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The entire Internet-on-a-phone issue is something I have been discussing for a number of years. It is one of those things where I get agreement, almost universally

iPhone Aftermarket and Browsing

Monday, July 02, 2007

The madness of Friday's iPhone launch is now behind us and there are news reports that more than 500,000 of the new devices were sold the first night they were available for sale (no statements were released by either Apple or AT&T confirming this number). The blogs are filled with complaints about problems with activating the phones, but AT&T says they are doing the best they can to correct any problems on a case-by-case basis, and user comments of the iPhone's slow Internet access are making their way into the press reports and onto the blogs. (Is anyone really surprised?)


Saturday morning I started receiving emails from makers of gadgets, cases and other accessories designed to enhance the iPhone experience. Just as the iPod gave birth to its own set of companies with all manner of products to enhance the iPod experience, the iPhone aftermarket is going to be huge, and it is already ramping up.


Some of these aftermarket devices are "approved" by Apple and carry notices such as "Works with iPhone" as well as "Made for IPod" notices. One of the first emails I received was for an automobile charger that works with both the iPhone and iPod, is certified to meet Apple's performance standards, and this particular one has also been designed to use a USB cable to attach to the cigarette lighter in the vehicle, which means it can also be plugged directly into a computer for charging as well.


Not missing a beat, another company already announced a sneak peek of the "missing manual" for the iPhone and promises to show us some of the iPhone's unadvertised taps, double-taps and other shortcuts. Next up are the cases that are instantly available for the iPhone, clear acrylic skins and cases that have room for the headset cord.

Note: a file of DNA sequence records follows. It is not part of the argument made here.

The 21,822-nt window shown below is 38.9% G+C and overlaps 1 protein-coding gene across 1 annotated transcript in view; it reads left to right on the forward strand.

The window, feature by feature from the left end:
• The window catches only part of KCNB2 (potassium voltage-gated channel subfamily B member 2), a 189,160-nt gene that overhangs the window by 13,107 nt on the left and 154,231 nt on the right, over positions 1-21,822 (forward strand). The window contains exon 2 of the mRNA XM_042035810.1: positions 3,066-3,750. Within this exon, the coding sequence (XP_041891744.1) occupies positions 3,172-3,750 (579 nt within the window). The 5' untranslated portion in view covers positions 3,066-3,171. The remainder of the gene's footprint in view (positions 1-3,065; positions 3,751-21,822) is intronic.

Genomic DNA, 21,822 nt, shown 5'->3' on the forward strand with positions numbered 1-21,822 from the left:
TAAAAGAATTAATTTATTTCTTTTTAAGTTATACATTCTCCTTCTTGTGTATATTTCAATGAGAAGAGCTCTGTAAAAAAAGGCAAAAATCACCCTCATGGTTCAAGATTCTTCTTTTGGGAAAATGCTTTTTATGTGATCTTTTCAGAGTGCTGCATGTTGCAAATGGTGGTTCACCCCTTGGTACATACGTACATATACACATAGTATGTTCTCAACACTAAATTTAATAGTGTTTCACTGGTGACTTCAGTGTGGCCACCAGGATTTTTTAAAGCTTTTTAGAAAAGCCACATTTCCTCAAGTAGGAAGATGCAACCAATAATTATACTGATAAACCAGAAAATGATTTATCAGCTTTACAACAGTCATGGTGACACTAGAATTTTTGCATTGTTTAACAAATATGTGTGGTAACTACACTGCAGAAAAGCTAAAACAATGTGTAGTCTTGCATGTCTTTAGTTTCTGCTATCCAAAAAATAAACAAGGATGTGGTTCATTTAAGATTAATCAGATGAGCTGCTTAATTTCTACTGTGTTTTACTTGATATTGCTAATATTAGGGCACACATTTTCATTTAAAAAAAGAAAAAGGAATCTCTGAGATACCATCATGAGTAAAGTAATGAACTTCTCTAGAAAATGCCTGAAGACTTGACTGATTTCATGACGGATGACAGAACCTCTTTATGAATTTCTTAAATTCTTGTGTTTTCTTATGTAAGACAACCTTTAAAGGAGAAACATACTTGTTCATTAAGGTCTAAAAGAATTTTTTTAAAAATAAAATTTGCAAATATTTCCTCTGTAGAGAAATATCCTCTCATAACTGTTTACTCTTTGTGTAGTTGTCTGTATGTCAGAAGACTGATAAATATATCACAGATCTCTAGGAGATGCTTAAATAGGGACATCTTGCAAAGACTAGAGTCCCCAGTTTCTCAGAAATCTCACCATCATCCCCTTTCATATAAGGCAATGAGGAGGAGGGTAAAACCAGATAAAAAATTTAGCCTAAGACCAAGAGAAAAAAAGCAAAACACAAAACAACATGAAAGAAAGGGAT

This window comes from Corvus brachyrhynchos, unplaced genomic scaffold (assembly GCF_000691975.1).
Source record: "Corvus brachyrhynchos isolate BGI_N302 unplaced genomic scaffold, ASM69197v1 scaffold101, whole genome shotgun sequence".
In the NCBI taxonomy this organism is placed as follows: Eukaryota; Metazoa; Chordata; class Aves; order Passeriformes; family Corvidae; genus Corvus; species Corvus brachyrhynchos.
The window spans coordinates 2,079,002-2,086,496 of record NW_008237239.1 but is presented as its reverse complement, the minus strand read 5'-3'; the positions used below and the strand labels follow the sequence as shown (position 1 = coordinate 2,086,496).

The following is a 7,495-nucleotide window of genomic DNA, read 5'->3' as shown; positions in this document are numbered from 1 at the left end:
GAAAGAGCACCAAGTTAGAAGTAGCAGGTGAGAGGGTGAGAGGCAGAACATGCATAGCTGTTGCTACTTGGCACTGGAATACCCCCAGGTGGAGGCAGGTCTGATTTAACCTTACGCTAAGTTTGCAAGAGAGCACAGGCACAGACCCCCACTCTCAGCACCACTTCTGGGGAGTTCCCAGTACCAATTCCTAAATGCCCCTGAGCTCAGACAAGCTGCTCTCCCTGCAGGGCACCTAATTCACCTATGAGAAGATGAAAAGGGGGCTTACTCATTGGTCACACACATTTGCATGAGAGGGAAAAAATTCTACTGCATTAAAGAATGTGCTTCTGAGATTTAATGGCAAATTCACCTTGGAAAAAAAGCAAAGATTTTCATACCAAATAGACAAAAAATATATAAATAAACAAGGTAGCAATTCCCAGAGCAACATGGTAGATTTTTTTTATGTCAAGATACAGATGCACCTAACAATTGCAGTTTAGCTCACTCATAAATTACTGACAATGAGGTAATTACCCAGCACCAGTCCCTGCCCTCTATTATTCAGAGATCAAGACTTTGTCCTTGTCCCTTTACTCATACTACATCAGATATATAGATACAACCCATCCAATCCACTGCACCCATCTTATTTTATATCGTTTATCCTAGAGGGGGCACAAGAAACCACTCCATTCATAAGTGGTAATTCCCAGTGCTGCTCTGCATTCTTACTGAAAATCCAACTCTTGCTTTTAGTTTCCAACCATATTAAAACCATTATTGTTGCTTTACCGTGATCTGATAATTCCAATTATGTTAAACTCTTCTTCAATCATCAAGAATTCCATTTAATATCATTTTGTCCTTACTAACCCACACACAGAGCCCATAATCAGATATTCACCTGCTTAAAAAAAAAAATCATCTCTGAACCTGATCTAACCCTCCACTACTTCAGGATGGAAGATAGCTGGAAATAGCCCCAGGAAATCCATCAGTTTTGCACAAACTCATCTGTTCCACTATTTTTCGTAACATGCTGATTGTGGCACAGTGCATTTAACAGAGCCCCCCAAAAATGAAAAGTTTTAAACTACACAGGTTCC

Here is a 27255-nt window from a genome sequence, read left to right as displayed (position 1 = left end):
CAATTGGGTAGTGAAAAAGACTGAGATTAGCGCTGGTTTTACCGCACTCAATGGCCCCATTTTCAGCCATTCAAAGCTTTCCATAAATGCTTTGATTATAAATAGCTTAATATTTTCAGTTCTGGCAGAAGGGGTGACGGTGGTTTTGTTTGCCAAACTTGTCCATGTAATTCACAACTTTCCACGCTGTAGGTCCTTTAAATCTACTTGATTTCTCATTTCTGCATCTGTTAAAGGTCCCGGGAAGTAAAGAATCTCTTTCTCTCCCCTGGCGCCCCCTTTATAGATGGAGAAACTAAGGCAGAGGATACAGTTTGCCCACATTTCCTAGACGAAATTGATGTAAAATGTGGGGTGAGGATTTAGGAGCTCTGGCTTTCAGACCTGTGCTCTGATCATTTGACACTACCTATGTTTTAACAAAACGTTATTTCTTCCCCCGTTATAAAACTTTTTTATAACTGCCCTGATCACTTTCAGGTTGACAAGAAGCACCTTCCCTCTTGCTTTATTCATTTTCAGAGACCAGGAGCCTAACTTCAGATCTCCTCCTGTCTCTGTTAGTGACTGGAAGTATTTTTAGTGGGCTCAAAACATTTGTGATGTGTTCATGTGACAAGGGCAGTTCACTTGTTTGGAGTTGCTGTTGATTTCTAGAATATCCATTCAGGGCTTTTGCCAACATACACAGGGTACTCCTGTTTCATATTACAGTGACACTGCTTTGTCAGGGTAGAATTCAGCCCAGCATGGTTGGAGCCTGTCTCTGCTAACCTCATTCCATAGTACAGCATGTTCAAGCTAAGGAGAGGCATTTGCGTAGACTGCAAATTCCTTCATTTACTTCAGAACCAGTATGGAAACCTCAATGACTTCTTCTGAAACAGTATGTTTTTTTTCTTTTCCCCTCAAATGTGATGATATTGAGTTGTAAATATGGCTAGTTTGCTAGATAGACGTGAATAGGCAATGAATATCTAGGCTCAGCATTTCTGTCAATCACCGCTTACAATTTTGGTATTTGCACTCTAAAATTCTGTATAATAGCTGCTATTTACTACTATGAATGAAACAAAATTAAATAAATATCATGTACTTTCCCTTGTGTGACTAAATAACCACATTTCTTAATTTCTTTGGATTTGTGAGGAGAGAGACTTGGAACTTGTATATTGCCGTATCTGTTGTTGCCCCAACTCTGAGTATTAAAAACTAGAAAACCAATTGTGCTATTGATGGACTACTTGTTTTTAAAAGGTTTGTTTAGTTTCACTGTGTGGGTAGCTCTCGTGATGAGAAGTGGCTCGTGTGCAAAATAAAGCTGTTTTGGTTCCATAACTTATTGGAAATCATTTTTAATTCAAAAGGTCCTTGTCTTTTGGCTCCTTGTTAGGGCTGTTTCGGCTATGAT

Concerned about a scratch on the screen? You may purchase a liquid to apply to the screen to make it immune (or so they claim), and other companies are offering different forms of screen protectors. Screen protectors and screen cleaners seem to be a big deal, cases, every type you could want, cradles and mounts for your iPhone for your car, chargers, batteries (external batteries for recharging your iPhone on the fly), lots of plug adapters for powering the phone and, of course, the usual roundup of earbuds and earphones. A visit to features a number of other options available and the article discusses even more slick new add-on products.


Meanwhile, as the reviews start to make the rounds, the issues are the same as they were prior to the launch. Is the battery life really as good as claimed? There are different views here from "yes it is" to "you may want to charge your iPhone every day." There are also concerns about the battery, which is not removable, but I have not seen anyone yet discuss the SIM card―if it can be replaced or if an existing SIM card can be inserted into the phone. My guess is that there is no way to get to the SIM card and that it is locked down tight to prevent anyone from trying to use the iPhone on a different network (not that it would do them any good since the few over-the-air features are limited to AT&T, at least in the United States).